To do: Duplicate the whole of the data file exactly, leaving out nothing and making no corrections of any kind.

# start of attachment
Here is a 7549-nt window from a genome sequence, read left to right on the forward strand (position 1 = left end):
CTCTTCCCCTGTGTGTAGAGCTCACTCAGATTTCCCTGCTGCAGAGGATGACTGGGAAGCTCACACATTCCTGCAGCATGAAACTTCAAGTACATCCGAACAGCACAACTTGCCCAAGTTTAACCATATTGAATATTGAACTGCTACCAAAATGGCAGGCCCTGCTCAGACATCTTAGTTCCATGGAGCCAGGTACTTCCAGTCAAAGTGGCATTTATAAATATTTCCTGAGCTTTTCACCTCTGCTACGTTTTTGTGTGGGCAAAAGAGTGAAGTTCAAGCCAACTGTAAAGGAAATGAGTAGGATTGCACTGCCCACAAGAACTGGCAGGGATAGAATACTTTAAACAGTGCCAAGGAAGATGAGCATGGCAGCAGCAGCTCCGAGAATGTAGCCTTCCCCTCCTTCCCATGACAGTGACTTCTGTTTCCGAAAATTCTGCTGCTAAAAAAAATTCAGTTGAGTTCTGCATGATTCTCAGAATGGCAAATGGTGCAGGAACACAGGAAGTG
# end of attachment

Here is a 7549-nt window from a genome sequence, read left to right on the forward strand (position 1 = left end):
CTCTTCCCCTGTGTGTAGAGCTCACTCAGATTTCCCTGCTGCAGAGGATGACTGGGAAGCTCACACATTCCTGCAGCATGAAACTTCAAGTACATCCGAACAGCACAACTTGCCCAAGTTTAACCATATTGAATATTGAACTGCTACCAAAATGGCAGGCCCTGCTCAGACATCTTAGTTCCATGGAGCCAGGTACTTCCAGTCAAAGTGGCATTTATAAATATTTCCTGAGCTTTTCACCTCTGCTACGTTTTTGTGTGGGCAAAAGAGTGAAGTTCAAGCCAACTGTAAAGGAAATGAGTAGGATTGCACTGCCCACAAGAACTGGCAGGGATAGAATACTTTAAACAGTGCCAAGGAAGATGAGCATGGCAGCAGCAGCTCCGAGAATGTAGCCTTCCCCTCCTTCCCATGACAGTGACTTCTGTTTCCGAAAATTCTGCTGCTAAAAAAAATTCAGTTGAGTTCTGCATGATTCTCAGAATGGCAAATGGTGCAGGAACACAGGAAGTG